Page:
Sleep apnea and BE

This provocative study, while based on a chart review, suggests that persons with obstructive sleep apnea have a three-fold increased risk of BE even after controlling for obesity and reflux symptoms.

J Gastroenterol Hepatol. 2019 Jul 10. doi: 10.1111/jgh.14779. [Epub ahead of print]

Independent association of obstructive sleep apnea with Barrett’s esophagus.

Hadi YB1, Khan AA1, Naqvi SFZ1, Kupec JT1.



Current  guidelines suggest screening at-risk groups of patients for Barrett’s  esophagus (BE), a precursor to esophageal cancer. Although BE and obstructive sleep apnea  (OSA) have common risk factors, including elevated body mass index and  gastroesophageal reflux disease (GERD), the relationship between these  two conditions has not been well established.


Retrospectively,  all patients who had undergone a polysomnography and  esophagogastroduodenoscopy at West Virginia University Hospital from  2013 to 2018 were identified and divided into groups on the basis of the  presence or absence of OSA. Clinical course and procedure reports were  reviewed to identify relevant variables.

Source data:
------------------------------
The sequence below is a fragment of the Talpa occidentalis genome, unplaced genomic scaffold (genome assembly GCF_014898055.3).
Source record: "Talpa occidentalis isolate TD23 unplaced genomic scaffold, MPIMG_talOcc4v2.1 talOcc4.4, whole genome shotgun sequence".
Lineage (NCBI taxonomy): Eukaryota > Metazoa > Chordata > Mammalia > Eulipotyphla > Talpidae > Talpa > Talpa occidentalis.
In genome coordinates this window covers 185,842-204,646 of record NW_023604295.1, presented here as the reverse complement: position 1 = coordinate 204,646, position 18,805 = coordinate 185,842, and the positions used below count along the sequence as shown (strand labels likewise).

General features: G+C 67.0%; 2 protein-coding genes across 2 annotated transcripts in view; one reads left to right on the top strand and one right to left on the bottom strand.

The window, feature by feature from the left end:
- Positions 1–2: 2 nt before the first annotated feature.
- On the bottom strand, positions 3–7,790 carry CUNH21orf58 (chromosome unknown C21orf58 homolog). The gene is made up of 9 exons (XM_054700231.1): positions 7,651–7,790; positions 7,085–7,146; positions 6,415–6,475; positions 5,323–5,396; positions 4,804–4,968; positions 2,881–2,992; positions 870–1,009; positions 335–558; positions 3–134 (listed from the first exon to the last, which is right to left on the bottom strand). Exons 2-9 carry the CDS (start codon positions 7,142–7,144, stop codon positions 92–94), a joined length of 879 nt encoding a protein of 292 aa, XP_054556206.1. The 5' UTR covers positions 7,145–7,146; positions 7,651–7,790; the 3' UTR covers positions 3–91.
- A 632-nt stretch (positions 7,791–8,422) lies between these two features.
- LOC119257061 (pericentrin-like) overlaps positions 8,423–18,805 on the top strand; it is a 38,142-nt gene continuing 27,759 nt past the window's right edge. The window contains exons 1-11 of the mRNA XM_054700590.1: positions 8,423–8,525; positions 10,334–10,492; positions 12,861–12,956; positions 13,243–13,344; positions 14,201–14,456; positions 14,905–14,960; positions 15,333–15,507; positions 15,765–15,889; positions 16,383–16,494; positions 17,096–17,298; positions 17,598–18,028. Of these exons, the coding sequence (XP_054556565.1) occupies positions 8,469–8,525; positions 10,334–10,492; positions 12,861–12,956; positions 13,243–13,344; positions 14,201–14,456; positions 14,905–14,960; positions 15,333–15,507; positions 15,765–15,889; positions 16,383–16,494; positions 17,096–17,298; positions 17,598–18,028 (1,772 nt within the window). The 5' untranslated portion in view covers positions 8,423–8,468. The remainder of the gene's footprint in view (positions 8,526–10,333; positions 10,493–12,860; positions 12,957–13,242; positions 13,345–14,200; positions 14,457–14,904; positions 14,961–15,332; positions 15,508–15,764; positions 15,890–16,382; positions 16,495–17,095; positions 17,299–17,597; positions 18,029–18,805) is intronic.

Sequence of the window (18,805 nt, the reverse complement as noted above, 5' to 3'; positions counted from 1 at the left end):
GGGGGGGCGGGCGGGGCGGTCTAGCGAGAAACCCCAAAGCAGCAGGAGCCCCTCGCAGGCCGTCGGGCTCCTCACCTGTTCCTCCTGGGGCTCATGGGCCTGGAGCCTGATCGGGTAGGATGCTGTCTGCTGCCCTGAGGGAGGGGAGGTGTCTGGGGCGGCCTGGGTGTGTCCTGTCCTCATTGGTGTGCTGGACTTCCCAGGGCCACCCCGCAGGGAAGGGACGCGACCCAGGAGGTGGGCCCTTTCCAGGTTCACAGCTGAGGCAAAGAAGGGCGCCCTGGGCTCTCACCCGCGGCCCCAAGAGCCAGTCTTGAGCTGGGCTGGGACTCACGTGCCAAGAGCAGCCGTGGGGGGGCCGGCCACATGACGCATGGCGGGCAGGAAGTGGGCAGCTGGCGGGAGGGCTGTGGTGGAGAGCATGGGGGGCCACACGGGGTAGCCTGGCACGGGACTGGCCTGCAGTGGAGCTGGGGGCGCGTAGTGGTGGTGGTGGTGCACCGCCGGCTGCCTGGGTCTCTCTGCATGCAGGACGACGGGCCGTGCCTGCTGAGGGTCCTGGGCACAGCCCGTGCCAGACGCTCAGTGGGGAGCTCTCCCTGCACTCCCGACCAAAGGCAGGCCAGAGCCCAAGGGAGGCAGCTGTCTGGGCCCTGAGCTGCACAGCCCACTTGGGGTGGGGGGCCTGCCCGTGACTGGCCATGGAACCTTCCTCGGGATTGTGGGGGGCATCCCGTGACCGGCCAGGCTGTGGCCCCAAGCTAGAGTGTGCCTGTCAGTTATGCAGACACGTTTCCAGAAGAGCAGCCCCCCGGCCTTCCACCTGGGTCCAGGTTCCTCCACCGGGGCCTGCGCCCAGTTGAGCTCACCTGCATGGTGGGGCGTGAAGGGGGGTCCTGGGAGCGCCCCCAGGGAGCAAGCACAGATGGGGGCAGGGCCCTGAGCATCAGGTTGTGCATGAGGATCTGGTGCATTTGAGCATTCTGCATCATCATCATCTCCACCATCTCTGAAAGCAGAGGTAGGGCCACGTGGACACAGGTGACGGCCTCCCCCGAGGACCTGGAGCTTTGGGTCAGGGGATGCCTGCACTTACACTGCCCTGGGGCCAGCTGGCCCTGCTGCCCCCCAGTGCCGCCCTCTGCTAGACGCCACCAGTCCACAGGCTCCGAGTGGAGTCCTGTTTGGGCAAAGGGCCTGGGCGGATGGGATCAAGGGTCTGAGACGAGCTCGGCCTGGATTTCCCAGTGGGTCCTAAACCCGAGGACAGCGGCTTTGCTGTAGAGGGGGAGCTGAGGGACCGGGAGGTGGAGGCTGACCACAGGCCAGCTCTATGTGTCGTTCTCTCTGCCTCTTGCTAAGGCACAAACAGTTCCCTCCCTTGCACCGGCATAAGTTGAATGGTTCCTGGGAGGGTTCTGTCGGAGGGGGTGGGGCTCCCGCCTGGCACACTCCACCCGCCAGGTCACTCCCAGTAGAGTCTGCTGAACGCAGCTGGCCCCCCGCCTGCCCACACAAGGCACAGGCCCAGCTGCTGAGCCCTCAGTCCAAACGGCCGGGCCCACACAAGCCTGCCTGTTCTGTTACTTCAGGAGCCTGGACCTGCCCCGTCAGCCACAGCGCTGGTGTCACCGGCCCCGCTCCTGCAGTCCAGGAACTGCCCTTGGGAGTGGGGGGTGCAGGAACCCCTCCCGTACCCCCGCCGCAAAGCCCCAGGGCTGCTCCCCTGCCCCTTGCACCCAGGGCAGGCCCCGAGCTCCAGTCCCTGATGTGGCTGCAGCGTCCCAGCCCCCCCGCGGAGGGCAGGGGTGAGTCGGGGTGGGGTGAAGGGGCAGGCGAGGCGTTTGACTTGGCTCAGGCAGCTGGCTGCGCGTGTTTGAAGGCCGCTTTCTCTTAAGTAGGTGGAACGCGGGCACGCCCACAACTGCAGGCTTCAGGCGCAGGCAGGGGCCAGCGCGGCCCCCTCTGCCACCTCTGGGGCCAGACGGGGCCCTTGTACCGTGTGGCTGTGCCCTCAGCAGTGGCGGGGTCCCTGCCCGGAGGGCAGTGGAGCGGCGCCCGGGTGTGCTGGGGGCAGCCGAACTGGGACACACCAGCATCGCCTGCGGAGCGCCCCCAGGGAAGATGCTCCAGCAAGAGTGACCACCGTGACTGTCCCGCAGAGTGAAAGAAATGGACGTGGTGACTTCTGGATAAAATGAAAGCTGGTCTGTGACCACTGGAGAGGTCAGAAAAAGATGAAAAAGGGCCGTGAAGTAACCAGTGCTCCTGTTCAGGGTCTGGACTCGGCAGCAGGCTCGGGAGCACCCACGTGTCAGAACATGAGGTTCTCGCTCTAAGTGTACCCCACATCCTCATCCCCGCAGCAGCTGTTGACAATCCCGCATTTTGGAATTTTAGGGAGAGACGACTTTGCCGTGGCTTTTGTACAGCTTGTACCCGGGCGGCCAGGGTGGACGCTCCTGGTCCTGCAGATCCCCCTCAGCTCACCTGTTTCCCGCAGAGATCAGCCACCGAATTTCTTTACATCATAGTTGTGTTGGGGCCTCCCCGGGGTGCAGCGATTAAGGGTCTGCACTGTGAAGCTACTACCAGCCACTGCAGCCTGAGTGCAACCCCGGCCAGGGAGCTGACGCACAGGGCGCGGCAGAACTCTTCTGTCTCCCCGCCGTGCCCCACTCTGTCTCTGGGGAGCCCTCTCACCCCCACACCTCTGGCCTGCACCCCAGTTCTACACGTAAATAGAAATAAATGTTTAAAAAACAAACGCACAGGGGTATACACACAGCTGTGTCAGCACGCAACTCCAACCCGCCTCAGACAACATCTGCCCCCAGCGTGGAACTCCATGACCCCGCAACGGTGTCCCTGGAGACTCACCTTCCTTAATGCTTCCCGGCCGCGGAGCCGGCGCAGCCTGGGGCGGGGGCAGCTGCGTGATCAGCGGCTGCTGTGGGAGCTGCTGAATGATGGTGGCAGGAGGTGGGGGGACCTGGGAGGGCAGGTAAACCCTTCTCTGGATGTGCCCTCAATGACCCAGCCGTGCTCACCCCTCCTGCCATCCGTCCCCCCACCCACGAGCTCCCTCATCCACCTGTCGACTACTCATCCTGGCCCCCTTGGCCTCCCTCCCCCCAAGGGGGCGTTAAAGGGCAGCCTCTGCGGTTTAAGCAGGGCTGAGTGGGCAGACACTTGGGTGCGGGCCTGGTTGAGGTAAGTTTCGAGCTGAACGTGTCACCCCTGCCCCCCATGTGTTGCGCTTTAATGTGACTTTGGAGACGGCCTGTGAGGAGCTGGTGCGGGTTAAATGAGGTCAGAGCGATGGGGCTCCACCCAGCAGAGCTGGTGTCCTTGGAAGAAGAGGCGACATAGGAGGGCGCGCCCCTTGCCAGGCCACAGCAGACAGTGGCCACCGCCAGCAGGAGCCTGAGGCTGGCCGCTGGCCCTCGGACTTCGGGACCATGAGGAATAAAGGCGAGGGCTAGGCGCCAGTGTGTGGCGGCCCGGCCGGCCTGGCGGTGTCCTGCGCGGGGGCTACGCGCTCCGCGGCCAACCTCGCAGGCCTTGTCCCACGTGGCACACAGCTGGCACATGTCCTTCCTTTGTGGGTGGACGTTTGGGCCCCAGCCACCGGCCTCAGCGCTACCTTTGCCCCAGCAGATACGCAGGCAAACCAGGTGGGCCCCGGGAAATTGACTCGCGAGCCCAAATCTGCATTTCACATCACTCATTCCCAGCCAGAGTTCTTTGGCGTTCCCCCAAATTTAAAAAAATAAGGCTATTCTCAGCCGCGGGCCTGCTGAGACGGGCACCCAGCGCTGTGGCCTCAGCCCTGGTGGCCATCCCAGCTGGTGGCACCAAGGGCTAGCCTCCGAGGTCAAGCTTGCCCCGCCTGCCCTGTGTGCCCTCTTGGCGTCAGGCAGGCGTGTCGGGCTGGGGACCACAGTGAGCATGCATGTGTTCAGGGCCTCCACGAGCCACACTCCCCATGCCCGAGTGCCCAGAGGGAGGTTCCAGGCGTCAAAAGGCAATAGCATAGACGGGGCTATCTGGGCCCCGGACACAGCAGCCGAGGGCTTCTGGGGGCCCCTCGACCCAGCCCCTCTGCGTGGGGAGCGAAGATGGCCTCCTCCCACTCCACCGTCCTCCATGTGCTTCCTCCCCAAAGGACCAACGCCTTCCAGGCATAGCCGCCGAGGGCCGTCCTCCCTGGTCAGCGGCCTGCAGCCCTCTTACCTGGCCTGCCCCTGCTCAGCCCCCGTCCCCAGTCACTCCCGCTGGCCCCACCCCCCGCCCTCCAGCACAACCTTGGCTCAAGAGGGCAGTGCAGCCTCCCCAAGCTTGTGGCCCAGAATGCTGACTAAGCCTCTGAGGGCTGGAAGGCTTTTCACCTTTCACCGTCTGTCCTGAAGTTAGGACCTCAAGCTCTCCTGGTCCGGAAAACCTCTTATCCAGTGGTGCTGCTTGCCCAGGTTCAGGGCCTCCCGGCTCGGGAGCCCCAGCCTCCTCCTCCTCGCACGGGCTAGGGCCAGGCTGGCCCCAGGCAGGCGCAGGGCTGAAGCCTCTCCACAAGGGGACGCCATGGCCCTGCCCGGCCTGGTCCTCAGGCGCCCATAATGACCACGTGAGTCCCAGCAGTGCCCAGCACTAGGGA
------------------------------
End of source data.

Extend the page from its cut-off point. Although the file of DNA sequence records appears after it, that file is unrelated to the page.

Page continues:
One  thousand ninety-one patients met inclusion criteria; 60.9% were female,  and mean age of participants was 53.5 years. Univariate analysis  revealed that male gender, age, diagnosis of OSA, severity of OSA, and a  clinical diagnosis of GERD were associated with BE (P  values < 0.05). Multiple logistic regression incorporating age, sex,  clinical diagnosis of GERD, smoking history, body mass index,  Helicobacter pylori status, and presence of hiatal hernia was utilized.  Patients with OSA had an increased risk of BE than had those without OSA  (P < 0.001, odds ratio 3.26 [1.72-6.85]). The risk increased with  increasing severity of OSA, categorized in apnea-hypopnea index increments of 10.


Obstructive sleep apnea is associated with BE, a relationship that is independent  of other known risk factors. Additionally, this risk increases with  increasing severity of OSA. Future efforts should determine if patients  with severe OSA need to be screened for BE due to its potential for  causing esophageal cancer.

This website contains a curated and opinionated look at recent literature regarding the epidemiology and prevention of esophageal cancer, with an emphasis on esophageal adenocarcinoma. It is developed by Thomas L Vaughan MD, MPH, who can be reached with questions or suggestions through email or his research website.
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